By Jim Jester
The answer to this question is found in a Biblical principle that most Christians have never heard of. It reveals God’s opinion about Easter, not man’s feelings and opinions. Also, it is irrelevant as to what any man or woman thinks Easter means to them. The question, is Easter Christian, will be meaningless to the average Christian who is celebrating “holy week,” with the rabbit and eggs; but to the devout Christian whose purpose is to worship and honor God with this holiday, it is of great concern.
The fact is that Emperor Constantine started the Roman Catholic Church and the Catholic Church started Easter. The true Christians, who were faithful to the Bible, were driven underground (yes, literally into the caves and catacombs), and persecuted by the established church, even though Constantine had made persecution of Christians illegal.
The problem was that Constantine had made Christianity popular. How? Constantine was a follower of Mithras the Roman sun god; but for political purposes, he sought the support of the Christians. So, by making a law to forbid the persecution of Christians and forming a church complete with special holidays seemed too good to be true, at least to many of the not so devout Romans.
Now to the Biblical principle I alluded to at the beginning:
“And you shall know that I am the LORD: for you have not walked in my statutes, neither executed my judgments, but have done after the manners of the heathen that are round about you” (Ezekiel 11:12).
“Thus said the LORD, Learn not the way of the heathen….” (Jeremiah 10:2).
God forbids the “way” and “manners” of the heathen. “Learn not the way of the heathen” should be indelibly printed into the minds of Christians. The heathen have many gods and customs and of course, this plain statement from God’s Word applies to all of them. So let us look at another verse that points specifically to Easter.
“And the children of Israel did evil again in the sight of the Lord, and served Baalim, and Ashtaroth, and the gods of Syria, and the gods of Zidon, and the gods of Moab, and the gods of the children of Ammon, and the gods of the Philistines, and forsook the Lord, and served not him” (Judges 10:6).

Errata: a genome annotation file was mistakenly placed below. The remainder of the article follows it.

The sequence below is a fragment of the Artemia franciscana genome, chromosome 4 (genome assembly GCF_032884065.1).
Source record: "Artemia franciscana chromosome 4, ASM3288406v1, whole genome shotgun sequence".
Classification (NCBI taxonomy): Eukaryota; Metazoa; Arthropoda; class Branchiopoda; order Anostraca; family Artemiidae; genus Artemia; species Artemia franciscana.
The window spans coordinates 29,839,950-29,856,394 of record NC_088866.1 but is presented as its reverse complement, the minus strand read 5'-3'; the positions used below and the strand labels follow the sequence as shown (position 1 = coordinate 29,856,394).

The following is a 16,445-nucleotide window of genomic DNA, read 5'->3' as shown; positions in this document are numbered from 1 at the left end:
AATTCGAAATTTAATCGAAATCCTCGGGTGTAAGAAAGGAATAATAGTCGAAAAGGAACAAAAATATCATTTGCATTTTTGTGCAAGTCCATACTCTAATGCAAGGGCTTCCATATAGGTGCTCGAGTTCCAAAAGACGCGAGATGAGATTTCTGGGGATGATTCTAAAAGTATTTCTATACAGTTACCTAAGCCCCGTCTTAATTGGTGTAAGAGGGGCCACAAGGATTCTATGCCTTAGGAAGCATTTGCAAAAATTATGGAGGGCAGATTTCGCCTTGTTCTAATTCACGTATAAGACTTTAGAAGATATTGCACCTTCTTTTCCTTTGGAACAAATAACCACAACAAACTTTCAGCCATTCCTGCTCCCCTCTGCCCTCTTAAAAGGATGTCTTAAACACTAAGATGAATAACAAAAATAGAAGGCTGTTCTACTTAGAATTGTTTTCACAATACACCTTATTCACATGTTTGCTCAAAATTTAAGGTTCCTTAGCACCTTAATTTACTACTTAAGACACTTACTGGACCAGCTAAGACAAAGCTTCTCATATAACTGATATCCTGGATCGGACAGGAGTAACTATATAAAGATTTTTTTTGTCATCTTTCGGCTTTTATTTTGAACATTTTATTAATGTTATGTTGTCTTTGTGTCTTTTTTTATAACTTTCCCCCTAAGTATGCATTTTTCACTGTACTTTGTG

Ashtaroth, known as the “Queen of Heaven,” was the goddess to whom the Canaanites burned incense. Astarte, the Druid version introduced into the British Isles, is another name for Beltis or Ishtar of the Babylonians, from which we get the English word “Easter.”
Astarte was worshipped in Egypt, Ugarit, among the Hittites, and in Canaan. Her Akkadian counterpart was Ishtar. Later she became assimilated with the Egyptian deities Isis and Hathor. In the Greco-Roman world she was Aphrodite, Artemis, and Juno, all assuming the aspects of the “Great Mother.”
Easter was not considered a Christian festival until the fourth century. Early Christians celebrated Passover on the 14th day of the first month. The first month began on the first visible new moon after the spring equinox: “In the fourteenth day of the first month at even is the Lord’s Passover” – Leviticus 23:5. The word “Easter” only appears once in our English Bibles, and there it is a mistranslation. It is actually the Greek word “pascha” or Passover. The Bible is our only rule for faith and practice. Therefore, Easter does not qualify for Christian observance.
Some Christians may like to think that celebrating Good Friday and Easter is just another form of honoring the death and resurrection of Jesus Christ. But, Easter is not another word for Passover, and they are both totally different in nature. Passover is exclusively for the covenant people of God and Easter is for everyone because it has no covenant.
In addition, the timing is off between Passover and Easter. Easter was celebrated at different times by the Eastern and Western Roman Empire. Hillel II had changed the Jewish calendar before that time and even today, the Jews do not celebrate Passover in accordance with Biblical instructions. After much debate, the Nicaean council of 325 A.D. decreed that Easter should be celebrated on the first Sunday after the full moon, on or after the spring equinox. This makes the date vary from March 22 to April 25. Why was all this debate necessary if Easter was a tradition passed down from the Apostles? The answer is that it was not an Apostolic institution, but an invention of man.
History records that spring festivals in honor of the pagan fertility goddesses were celebrated at the same time as Easter. In the year 399 A.D. the Theodosian Code attempted to remove the pagan connotation from those events and banned their observance on Easter and Christmas. Of course, people still celebrated the pagan festival in honor of Isis, they just called it something else – Easter. In the book “On Roman Time the Codex Calendar of 354 A.D.”, the author, Salzman, states that many of the rites associated with Isis were retained in the Christian celebration of Easter.